“The city of the Guggenheim” is an alternative name for this Basque Country destination as, since this original museum was built in 1997, Bilbao has been transformed forever. In fact, now it stands out for its ground-breaking structures created by prestigious architects which make it an international benchmark for modern design.



Since its opening in 1997, the Guggenheim Bilbao and Puppy – a floral sculpture of a dog by Jeff Koons, located outside the museum – have become the most internationally-known symbols of Bilbao. They form part of the collection of works by great figures in the world of art: David Salle, Chillida, Jeff Koons, Louis Bourgeois, and Robert Rauschenberg are just a few examples. The Guggenheim also offers a series of activities for visitors who wish to broaden their knowledge of art.


The Museum of Fine Arts takes you through a journey of art from the 12th century to the present day. The collection combines classical and modern art (Bacon, Menz, Tàpies) and creations by Basque artists (Regoyos, Zuloaga, and Echevarría), as well as a small exhibition of applied arts. The collection contains over 6,000 works, including paintings, sculptures, drawings, engravings, and decorative arts.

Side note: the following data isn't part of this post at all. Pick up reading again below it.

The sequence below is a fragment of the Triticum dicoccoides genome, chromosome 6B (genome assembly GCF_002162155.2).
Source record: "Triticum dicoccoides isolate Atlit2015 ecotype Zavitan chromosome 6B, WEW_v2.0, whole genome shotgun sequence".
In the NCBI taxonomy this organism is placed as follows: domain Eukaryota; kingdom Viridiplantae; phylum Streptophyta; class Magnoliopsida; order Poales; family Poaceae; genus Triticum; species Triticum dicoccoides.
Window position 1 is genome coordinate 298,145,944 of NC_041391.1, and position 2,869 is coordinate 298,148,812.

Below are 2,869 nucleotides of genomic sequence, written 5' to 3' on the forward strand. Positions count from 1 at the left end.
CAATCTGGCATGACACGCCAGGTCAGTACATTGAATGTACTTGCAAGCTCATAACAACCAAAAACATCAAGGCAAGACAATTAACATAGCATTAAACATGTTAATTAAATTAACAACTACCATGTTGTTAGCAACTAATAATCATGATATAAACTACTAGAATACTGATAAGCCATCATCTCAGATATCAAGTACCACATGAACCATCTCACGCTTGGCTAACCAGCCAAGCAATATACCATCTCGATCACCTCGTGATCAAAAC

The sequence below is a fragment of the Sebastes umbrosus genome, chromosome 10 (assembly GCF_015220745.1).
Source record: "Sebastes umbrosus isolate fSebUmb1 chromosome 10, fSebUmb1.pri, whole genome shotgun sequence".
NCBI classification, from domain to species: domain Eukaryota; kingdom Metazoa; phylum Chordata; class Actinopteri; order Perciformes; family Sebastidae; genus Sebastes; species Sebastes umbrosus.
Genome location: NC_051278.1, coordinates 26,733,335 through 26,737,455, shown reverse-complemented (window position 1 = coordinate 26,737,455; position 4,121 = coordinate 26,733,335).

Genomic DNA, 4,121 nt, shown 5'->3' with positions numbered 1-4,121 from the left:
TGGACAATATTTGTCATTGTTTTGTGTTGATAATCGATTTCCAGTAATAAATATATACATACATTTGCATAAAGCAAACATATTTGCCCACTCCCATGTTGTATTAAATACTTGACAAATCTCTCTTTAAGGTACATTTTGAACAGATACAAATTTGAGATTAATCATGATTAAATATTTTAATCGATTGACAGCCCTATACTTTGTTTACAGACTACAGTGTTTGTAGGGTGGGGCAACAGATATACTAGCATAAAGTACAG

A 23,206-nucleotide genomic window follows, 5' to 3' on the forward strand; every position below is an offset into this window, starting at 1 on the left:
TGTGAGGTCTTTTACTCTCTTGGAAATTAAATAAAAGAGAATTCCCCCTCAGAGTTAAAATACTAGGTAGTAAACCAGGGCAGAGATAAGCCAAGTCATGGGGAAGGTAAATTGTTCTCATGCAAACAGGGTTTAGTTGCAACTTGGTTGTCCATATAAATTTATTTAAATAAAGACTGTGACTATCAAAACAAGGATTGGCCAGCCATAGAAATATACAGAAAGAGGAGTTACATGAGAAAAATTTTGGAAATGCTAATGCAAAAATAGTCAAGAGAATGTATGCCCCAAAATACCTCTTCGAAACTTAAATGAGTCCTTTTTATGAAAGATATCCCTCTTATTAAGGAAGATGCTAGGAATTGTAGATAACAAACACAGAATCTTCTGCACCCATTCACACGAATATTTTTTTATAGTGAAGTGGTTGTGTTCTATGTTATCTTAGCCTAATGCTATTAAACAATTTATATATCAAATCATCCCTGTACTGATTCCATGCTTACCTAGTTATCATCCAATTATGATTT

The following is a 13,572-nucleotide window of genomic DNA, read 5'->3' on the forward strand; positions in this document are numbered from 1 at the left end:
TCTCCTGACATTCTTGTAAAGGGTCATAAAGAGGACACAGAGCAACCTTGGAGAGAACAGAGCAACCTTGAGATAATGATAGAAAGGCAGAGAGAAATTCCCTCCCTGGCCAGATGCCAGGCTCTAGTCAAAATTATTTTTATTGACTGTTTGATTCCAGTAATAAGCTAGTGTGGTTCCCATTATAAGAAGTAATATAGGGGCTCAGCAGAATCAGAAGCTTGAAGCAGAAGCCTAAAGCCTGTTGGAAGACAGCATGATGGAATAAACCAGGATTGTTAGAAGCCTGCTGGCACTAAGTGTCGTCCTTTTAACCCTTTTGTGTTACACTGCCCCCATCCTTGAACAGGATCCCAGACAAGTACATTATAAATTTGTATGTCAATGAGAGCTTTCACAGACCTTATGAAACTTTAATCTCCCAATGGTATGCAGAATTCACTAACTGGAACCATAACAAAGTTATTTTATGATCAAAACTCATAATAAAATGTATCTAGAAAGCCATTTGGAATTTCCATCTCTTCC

Bilbao residents have a great devotion to the Virgin of this church, “La Amatxo”. Work on this beautiful Gothic building began in 1519. The façade is in Renaissance style and has a large triumphal arch. Inside, special mention should be made of the Neo-Classical Main Altarpiece, where you can see the Camarín de la Virgen (Virgin’s chamber).


The Arriaga Theatre is one of the most important buildings in the city of Bilbao. It was modeled after the Paris Opera House and opened in 1890. It is the work of architects Joaquín Rucoba and Octavio de Toledo. The building is named after the Bilbao-born composer Juan Crisóstomo de Arriaga, whose bust presides over the imperial staircase. Its façade is in an eclectic style, with large balconies.